Expats may have to give up their hard-won green cards to stay ahead of the US tax man under controversial FATCA tax avoidance rules.
FATCA – the Foreign Accounts Tax Compliance Act – requires US taxpayers to tell the Internal Revenue Service (IRS) every detail about their overseas investments and earnings as part of their annual tax return.
Many expats fail to realise that holding a green card captures them in the FATCA net and they must give up information about any overseas holdings – and pay tax on them in the USA.
Many expats in the US have unwittingly fallen in to this tax trap as they already held bank accounts, savings and investments in the country where they previously lived and did not realise FATCA would crack down on their finances so severely.
The problem is damned if you do and damned if you don’t.
Giving up US residency
If someone gives up their long term US tax residency, an exit tax is due to the IRS.
Ripping up a green card and heading for the exit door is the same as giving up tax residency in many cases in the eyes of the IRS – and tax may be due depending on the personal net worth of the expat leaving the US.
Tax residency for expats is complicated and anyone in doubt should double check with a US tax attorney.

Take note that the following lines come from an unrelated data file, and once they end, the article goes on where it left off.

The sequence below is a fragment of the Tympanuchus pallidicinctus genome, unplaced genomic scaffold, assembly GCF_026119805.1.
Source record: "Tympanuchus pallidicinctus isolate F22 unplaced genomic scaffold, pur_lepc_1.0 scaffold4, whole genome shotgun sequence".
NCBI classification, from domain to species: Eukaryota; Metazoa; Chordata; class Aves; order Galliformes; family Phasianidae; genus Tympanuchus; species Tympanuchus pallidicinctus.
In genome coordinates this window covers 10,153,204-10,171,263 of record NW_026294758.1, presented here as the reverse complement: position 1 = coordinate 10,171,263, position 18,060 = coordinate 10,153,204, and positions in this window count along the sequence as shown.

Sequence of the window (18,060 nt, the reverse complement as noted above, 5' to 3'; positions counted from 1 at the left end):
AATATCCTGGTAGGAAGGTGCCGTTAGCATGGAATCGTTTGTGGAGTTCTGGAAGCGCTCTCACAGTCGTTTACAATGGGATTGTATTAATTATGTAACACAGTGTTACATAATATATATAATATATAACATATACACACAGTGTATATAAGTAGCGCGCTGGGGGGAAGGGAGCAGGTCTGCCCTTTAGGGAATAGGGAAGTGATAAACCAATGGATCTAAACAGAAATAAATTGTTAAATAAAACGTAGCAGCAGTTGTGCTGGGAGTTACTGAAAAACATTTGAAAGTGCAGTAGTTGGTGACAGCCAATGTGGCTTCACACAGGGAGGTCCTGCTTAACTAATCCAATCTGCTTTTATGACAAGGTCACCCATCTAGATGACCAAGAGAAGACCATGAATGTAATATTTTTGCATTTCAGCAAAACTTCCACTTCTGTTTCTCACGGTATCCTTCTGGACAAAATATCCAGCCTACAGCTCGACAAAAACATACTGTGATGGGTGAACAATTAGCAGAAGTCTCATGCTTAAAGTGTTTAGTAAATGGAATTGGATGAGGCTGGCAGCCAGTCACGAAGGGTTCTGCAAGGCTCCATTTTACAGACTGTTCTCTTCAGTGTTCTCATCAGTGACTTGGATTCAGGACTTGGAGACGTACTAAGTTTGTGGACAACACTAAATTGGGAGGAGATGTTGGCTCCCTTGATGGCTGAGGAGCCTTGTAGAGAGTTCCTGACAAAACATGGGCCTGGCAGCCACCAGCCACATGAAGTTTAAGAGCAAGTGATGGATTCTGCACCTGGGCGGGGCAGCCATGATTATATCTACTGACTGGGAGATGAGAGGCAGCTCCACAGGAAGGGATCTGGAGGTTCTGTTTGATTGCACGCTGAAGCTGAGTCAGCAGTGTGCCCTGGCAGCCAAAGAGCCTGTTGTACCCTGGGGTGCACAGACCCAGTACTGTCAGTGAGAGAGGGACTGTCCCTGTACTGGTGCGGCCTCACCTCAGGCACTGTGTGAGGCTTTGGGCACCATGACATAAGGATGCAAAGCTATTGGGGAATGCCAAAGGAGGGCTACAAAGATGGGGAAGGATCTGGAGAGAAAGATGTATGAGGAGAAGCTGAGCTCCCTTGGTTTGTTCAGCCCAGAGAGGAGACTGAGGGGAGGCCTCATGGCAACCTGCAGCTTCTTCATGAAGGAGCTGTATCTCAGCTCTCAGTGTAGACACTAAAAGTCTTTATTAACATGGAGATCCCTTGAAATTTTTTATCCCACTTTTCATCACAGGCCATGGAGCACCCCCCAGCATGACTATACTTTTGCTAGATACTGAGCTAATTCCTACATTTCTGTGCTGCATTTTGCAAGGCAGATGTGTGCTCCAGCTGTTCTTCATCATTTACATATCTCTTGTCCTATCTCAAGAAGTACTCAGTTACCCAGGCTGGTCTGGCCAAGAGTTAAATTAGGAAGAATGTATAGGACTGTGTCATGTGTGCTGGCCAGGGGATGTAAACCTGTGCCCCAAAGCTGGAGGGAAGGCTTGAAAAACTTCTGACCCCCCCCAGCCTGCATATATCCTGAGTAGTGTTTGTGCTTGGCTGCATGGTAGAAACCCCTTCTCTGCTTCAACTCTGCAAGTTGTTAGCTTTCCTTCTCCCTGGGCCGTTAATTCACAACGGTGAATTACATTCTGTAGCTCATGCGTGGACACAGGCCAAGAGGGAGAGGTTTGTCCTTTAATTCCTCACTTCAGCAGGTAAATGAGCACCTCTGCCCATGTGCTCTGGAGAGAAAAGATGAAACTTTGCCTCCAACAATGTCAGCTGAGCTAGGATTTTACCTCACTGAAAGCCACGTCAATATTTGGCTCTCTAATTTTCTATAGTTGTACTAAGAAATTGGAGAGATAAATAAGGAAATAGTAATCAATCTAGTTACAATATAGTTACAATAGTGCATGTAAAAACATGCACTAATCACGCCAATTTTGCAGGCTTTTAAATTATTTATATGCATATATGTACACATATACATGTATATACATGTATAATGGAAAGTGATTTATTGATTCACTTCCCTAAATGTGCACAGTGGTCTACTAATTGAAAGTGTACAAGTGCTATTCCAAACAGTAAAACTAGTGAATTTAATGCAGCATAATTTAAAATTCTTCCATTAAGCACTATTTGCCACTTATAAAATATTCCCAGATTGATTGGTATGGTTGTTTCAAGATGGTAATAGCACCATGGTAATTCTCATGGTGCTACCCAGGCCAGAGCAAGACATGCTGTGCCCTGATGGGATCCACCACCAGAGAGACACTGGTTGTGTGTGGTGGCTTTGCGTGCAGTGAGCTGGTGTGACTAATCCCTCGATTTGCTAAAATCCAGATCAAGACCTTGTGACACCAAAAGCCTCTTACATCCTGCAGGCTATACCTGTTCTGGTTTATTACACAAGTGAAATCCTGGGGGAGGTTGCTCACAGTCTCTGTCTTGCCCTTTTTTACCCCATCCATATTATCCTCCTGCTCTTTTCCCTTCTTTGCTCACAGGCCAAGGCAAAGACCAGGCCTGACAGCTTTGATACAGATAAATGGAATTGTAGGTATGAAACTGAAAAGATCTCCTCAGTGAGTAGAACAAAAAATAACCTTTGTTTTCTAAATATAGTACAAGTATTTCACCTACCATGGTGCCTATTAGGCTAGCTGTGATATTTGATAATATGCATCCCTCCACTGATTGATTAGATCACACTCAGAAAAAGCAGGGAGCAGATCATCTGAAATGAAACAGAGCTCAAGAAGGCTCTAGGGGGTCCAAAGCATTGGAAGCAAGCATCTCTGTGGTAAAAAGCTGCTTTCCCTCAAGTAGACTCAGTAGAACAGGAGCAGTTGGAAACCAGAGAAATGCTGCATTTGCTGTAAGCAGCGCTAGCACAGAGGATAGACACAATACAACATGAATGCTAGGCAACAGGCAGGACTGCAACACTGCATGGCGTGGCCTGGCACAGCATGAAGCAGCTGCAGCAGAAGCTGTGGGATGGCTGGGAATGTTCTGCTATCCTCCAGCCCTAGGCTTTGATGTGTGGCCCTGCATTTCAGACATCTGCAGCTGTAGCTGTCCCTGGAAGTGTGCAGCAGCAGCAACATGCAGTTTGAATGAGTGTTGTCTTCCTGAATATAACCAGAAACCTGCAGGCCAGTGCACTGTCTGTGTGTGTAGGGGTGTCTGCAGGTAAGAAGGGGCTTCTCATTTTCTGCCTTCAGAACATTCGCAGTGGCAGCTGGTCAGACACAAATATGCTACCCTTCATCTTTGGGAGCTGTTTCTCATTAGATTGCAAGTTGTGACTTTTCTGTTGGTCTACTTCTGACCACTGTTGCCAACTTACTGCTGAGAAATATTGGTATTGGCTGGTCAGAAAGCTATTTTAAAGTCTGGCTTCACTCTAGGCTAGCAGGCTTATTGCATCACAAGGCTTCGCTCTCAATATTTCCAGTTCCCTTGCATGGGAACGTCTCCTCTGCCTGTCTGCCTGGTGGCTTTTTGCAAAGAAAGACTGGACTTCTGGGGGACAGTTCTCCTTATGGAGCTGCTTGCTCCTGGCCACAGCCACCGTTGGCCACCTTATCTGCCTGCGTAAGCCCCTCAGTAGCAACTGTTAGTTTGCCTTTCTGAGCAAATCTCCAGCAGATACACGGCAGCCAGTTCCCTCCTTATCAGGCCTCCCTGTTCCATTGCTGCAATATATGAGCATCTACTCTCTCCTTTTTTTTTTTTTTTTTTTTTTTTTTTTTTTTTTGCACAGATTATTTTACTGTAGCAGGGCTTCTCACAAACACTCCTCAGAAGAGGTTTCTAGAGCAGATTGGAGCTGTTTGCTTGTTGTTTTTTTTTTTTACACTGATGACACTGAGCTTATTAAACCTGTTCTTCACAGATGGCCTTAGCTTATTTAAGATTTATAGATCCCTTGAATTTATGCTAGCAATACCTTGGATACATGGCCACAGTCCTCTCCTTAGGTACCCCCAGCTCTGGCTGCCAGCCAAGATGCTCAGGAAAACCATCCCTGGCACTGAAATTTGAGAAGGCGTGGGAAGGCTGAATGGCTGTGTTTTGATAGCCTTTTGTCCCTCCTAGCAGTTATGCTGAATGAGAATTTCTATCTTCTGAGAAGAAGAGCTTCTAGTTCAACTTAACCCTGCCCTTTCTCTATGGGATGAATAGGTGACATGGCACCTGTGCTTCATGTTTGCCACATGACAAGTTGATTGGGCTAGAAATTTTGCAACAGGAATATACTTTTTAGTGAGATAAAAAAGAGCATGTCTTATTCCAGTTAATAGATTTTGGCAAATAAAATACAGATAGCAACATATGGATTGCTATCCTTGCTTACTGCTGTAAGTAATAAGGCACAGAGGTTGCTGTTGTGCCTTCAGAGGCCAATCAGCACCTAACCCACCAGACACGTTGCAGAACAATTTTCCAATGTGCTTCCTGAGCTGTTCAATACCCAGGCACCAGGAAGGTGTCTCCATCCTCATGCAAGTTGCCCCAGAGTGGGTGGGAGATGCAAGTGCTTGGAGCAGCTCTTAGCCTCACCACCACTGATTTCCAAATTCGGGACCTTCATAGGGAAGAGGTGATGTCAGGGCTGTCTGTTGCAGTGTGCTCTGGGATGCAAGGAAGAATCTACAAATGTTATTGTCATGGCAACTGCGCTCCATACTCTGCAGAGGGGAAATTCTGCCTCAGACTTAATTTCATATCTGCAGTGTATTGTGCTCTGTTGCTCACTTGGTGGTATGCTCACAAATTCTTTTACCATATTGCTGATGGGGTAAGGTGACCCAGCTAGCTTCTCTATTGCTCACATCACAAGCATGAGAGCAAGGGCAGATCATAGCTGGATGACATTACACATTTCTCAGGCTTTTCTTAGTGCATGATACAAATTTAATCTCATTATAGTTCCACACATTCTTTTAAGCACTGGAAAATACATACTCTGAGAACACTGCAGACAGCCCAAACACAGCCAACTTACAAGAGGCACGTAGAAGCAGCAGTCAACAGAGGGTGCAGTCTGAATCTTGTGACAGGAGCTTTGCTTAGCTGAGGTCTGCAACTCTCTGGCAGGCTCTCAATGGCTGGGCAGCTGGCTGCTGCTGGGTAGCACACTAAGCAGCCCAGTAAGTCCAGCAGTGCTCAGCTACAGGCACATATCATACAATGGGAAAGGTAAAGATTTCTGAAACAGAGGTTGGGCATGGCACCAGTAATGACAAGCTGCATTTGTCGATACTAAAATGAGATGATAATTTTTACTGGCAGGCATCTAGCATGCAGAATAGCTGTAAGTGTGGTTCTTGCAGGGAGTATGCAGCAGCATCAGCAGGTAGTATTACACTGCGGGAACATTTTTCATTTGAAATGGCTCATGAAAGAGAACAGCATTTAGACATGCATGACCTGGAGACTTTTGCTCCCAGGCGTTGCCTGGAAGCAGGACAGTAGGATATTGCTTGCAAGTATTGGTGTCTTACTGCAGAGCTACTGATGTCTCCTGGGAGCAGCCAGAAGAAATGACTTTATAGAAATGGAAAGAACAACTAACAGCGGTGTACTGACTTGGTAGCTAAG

Green card rules have time limits attached, and these limits can alter if application for residency is delayed by just 24 hours and pushed in to another tax year.
The good news is recent expats settling in the States may not come under the FATCA rules as another law clearly states that anyone taking up US tax residency after June 17, 2008, is considered to have disposed of any property owned outside of the USA at a fair market value prior to leaving.
However any gain is liable to capital gains tax rules.
FATCA reporting is due to start from January 01, 2014, while more than 50 nations negotiate FATCA treaties with the US.
However, the problem for expats is all sorts of tax laws collide at that point relating to their overseas holdings and any income generated.
Taxpayers already have to file a Foreign Bank Account Report (FBAR) along with their tax returns.
The exceptions are complicated and the penalties for failing to comply are notoriously harsh, so any expat should consult an appropriately qualified tax accountant or attorney to avoid the risk of conflict with the IRS.
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